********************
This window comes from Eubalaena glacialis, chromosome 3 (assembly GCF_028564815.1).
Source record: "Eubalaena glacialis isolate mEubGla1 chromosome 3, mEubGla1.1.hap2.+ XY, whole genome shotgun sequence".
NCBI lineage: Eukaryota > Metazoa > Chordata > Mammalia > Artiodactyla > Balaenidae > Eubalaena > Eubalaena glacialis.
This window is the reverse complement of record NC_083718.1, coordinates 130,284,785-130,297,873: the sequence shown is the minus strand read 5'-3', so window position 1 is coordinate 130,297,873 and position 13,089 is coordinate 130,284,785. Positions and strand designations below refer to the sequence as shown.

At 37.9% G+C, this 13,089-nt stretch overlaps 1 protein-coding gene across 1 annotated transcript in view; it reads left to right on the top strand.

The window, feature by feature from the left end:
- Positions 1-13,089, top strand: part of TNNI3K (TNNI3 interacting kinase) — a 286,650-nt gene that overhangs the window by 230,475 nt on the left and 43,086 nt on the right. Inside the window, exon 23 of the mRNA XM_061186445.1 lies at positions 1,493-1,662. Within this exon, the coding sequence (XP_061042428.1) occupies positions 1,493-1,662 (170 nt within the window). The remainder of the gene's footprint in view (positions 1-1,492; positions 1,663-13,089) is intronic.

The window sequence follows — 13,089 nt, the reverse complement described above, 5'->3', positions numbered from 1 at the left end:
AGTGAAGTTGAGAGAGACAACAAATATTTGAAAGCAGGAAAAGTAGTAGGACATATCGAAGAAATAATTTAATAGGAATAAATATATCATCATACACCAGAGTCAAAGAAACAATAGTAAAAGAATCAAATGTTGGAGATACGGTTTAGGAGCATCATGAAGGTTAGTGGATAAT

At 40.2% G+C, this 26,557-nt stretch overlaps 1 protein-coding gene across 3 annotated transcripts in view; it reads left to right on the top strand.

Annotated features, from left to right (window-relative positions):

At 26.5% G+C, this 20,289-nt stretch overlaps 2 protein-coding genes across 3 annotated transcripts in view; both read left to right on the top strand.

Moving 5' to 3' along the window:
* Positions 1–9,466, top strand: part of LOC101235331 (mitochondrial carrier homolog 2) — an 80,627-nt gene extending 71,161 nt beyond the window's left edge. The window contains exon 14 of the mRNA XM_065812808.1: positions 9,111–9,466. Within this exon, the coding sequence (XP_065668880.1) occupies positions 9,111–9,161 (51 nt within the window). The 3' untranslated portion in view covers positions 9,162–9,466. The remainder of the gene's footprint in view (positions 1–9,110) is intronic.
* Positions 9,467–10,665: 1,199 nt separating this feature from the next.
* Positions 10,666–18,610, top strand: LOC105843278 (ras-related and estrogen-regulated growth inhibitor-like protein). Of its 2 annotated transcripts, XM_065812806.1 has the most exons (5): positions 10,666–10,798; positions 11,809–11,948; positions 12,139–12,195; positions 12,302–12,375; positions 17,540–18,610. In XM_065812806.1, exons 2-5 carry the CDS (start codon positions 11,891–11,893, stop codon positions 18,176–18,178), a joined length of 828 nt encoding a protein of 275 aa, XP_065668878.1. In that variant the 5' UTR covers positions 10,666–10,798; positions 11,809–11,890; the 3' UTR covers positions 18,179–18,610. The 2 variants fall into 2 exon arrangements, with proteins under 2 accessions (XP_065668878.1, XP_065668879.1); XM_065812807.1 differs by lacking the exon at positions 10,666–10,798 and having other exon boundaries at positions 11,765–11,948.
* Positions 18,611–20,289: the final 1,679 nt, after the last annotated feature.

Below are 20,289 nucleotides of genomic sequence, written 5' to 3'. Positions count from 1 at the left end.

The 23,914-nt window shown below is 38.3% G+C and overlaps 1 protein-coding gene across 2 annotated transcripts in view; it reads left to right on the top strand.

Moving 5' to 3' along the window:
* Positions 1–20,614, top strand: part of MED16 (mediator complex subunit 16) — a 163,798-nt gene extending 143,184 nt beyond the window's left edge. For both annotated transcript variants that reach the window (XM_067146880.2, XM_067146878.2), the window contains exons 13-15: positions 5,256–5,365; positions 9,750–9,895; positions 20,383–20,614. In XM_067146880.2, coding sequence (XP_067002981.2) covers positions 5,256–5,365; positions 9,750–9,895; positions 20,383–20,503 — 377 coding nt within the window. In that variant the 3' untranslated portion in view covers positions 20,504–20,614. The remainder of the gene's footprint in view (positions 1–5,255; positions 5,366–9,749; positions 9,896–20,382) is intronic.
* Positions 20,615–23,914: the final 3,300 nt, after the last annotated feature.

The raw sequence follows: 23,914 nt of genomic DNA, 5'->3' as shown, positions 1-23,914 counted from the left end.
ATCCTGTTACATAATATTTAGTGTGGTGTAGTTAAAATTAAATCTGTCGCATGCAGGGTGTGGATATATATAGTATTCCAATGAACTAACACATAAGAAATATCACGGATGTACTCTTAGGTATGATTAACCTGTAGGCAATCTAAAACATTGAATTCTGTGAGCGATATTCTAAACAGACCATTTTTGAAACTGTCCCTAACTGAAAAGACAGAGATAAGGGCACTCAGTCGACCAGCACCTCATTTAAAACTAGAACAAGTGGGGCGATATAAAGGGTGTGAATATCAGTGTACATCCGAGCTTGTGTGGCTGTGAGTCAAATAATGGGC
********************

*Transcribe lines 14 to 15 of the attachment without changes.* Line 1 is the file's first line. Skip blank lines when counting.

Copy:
* Positions 1–9,466, top strand: part of LOC101235331 (mitochondrial carrier homolog 2) — an 80,627-nt gene extending 71,161 nt beyond the window's left edge. The window contains exon 14 of the mRNA XM_065812808.1: positions 9,111–9,466. Within this exon, the coding sequence (XP_065668880.1) occupies positions 9,111–9,161 (51 nt within the window). The 3' untranslated portion in view covers positions 9,162–9,466. The remainder of the gene's footprint in view (positions 1–9,110) is intronic.
* Positions 9,467–10,665: 1,199 nt separating this feature from the next.